City accommodation Guides
When it comes to looking at where to live for a few months in New Zealand, we really recommend finding a place that you love, a job in that place, then start searching for accommodation. However, living somewhere inexpensive doesn’t hurt as a backpacker either. Check out the Top 10 Cheapest Places in New Zealand to Live in.For an idea on rent prices in particular cities in New Zealand, check out our city accommodation guides, such as:
- Accommodation Guide to Auckland City Centre
- Accommodation Guide to Queenstown
- Accommodation Guide to Dunedin City Centre
- Accommodation Guide to Christchurch City Centre
- Accommodation Guide to Taupo
We have heaps more accommodation guide in our City Accommodation Guide category.
Step 1 -Know what type of accommodation you are looking for
When renting an apartment in New Zealand, we recommend renting just a room or a bed (if you don’t mind sharing a room at a cheaper price) in an apartment rather than renting a whole apartment to yourself and/orfinding your own flatmates. Renting a room for yourself means you are only responsible for yourself.Considering most of us on a gap year in New Zealand only tend to need to find a room to rent for only a few months of the year, why deal with the stress of finding other flatmates? Therefore, the first thing you need to do is search for the terms “room for rent”, “room to rent” or “flatmates wanted” when looking for this type of long-term accommodation in New Zealand.
Step 2 – Where to find apartments to rent in New Zealand
There are a few different resources you can use to find yourself an apartment to live in New Zealand, from online to in the supermarkets. Use a combination of them to increase your chances in finding accommodation fast!Find a room to rent using the following:
- Bulletin magazines
- Ask co-workers and friends
- Use backpacker and local Facebook groups
- Supermarket boards
- Local newspapers
- Roommate websites
For more information on these, check out6 Resources to Find a Room to Rent in New Zealand.
Step 3 – Apartment viewings
It should go without saying, but go to view the apartment beforeagreeing to move in! This way you can get more information out of your landlord/flatmates about the room and see if it’s a place you can actually see yourself living in for the next few months. However, still remember that it is only a few months – you’re not looking for your dream home here – so having an open mind will help you find a room faster and maybe even save some money.When viewing the apartment, check that appliances work and ask your landlord the following:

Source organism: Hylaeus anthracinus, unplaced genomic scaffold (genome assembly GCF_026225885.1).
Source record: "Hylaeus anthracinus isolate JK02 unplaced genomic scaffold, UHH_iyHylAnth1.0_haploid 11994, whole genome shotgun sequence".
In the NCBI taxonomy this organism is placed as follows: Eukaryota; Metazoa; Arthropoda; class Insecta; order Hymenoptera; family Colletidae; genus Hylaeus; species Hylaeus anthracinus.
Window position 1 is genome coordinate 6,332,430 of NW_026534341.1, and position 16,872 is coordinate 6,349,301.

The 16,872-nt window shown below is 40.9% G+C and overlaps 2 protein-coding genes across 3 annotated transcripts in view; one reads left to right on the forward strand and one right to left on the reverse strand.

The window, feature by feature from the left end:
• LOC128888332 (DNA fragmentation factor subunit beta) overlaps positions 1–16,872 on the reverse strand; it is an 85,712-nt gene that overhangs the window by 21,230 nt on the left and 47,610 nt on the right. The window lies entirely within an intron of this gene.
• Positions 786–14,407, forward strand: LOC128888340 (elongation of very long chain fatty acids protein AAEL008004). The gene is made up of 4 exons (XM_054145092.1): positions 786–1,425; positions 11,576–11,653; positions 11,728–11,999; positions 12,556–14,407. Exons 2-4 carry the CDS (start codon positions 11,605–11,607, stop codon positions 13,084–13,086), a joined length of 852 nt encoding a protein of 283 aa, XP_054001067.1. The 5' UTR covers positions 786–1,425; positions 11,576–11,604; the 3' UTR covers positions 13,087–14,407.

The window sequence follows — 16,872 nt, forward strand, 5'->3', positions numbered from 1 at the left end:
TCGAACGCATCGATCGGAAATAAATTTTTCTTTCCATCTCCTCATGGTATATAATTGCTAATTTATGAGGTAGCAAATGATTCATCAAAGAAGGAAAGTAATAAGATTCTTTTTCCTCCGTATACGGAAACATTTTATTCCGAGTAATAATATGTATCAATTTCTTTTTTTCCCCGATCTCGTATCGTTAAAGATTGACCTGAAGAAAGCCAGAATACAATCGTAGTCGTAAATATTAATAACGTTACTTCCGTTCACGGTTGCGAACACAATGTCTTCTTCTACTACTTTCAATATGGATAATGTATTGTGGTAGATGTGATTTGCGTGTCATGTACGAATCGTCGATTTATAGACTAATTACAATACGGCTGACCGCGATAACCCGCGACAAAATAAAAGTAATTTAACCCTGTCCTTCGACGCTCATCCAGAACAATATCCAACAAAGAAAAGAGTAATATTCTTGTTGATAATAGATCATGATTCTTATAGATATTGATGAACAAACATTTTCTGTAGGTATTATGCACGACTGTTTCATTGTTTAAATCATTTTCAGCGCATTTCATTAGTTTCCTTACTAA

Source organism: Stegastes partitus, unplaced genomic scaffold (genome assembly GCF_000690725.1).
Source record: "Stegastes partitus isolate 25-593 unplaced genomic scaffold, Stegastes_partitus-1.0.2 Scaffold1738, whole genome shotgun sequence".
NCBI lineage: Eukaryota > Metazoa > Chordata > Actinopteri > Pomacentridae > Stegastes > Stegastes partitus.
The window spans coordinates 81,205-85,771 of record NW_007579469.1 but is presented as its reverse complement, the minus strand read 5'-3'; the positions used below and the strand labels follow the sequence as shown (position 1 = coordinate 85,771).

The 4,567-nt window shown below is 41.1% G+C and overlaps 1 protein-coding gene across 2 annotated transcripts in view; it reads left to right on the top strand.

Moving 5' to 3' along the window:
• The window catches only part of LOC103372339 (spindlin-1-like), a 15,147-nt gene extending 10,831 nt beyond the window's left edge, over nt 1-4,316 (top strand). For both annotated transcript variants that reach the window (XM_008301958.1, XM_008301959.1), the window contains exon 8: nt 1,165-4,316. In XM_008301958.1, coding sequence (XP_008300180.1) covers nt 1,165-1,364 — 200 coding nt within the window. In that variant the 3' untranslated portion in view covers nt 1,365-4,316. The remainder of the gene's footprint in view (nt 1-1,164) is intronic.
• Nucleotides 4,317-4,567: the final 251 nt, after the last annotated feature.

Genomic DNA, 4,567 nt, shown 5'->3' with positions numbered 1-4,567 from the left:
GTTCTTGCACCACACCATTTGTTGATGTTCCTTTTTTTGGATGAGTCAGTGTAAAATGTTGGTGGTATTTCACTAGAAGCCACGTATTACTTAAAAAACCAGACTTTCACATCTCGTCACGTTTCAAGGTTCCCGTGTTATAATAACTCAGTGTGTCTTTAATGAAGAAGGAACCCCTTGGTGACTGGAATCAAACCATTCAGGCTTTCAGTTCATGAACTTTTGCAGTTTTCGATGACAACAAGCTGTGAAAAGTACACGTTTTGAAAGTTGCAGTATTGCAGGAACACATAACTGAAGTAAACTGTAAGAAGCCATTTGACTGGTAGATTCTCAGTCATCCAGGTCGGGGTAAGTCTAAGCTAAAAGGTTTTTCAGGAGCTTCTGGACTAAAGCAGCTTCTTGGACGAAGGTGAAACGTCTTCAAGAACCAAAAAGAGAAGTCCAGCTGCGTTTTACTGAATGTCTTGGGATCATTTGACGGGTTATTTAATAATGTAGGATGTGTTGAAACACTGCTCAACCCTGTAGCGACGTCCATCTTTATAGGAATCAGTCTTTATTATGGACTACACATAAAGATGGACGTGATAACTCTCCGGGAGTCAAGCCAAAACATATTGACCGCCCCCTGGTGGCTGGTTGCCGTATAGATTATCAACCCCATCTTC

- What is the cost of the rent, power bill and bond?
- What is the move-in date?
- The number of people allowed in the place? (Can you have guests, for example?)
- Is it fully-furnished?
You can get more information on what to look for when viewing an apartment inFind a Flat in New Zealandand here are some tips on things to look out for inSafety Tips Before Moving into a Flat or House in New Zealand.
Step 4 – Fill out the paperwork
Once you’ve found yourself a place to live in New Zealand, it’s time to fill out some necessary paperwork. By filling up the right paperwork, you will be covered by certain laws in New Zealand should anything go wrong between you and your landlord. (Find out more about that inWhat Are Your Rights as a Tenant or Flatmate in New Zealand). Filling out paperwork also reduces misunderstandings so you know exactly what your tenancy entails.The type of paperwork you might have to fill out includes:
- Tenancy agreement
- Flat/houseshare agreement
- Bond lodgement form
Find out more about these forms inThe Paperwork Process of Renting or Flatting in New Zealand.
Step 5 – Have an awesome time renting an apartment in New Zealand
Once you move in, all that’s left to do is to pay your rent and have an awesome time inyour new home away from home! Sharing experiences with flatmates is the best part of renting an apartment so make sure everything goes smoothly by following these tips:
Should you have any serious disputes between your flatmates and/or landlord, readWhat Are Your Rights as a Tenant or Flatmate in New Zealandfor advice.